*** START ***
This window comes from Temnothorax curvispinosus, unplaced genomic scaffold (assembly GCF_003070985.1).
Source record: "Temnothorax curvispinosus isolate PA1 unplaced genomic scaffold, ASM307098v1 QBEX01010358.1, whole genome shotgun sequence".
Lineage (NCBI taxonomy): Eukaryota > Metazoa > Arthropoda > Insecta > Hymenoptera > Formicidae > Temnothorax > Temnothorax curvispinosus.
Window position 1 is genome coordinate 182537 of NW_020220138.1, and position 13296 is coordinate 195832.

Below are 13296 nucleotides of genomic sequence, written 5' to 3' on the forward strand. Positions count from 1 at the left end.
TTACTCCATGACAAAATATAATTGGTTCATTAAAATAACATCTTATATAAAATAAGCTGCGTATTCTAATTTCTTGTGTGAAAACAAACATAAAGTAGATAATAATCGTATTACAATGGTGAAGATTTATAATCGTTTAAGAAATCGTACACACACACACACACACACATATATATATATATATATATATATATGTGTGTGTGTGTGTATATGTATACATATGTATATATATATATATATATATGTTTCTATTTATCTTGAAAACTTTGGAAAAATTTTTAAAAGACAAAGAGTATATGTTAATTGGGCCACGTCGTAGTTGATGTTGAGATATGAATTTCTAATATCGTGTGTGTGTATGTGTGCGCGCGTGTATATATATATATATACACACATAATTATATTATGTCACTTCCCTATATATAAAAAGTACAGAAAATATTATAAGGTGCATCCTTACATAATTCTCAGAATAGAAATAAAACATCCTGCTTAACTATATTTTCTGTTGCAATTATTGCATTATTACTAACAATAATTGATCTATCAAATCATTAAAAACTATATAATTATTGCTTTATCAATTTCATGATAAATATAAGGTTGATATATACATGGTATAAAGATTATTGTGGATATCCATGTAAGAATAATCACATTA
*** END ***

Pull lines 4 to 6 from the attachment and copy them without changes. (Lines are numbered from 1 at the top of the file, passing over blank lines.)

Window position 1 is genome coordinate 182537 of NW_020220138.1, and position 13296 is coordinate 195832.

Below are 13296 nucleotides of genomic sequence, written 5' to 3' on the forward strand. Positions count from 1 at the left end.
TTACTCCATGACAAAATATAATTGGTTCATTAAAATAACATCTTATATAAAATAAGCTGCGTATTCTAATTTCTTGTGTGAAAACAAACATAAAGTAGATAATAATCGTATTACAATGGTGAAGATTTATAATCGTTTAAGAAATCGTACACACACACACACACACACATATATATATATATATATATATATATGTGTGTGTGTGTGTATATGTATACATATGTATATATATATATATATATATGTTTCTATTTATCTTGAAAACTTTGGAAAAATTTTTAAAAGACAAAGAGTATATGTTAATTGGGCCACGTCGTAGTTGATGTTGAGATATGAATTTCTAATATCGTGTGTGTGTATGTGTGCGCGCGTGTATATATATATATATACACACATAATTATATTATGTCACTTCCCTATATATAAAAAGTACAGAAAATATTATAAGGTGCATCCTTACATAATTCTCAGAATAGAAATAAAACATCCTGCTTAACTATATTTTCTGTTGCAATTATTGCATTATTACTAACAATAATTGATCTATCAAATCATTAAAAACTATATAATTATTGCTTTATCAATTTCATGATAAATATAAGGTTGATATATACATGGTATAAAGATTATTGTGGATATCCATGTAAGAATAATCACATTA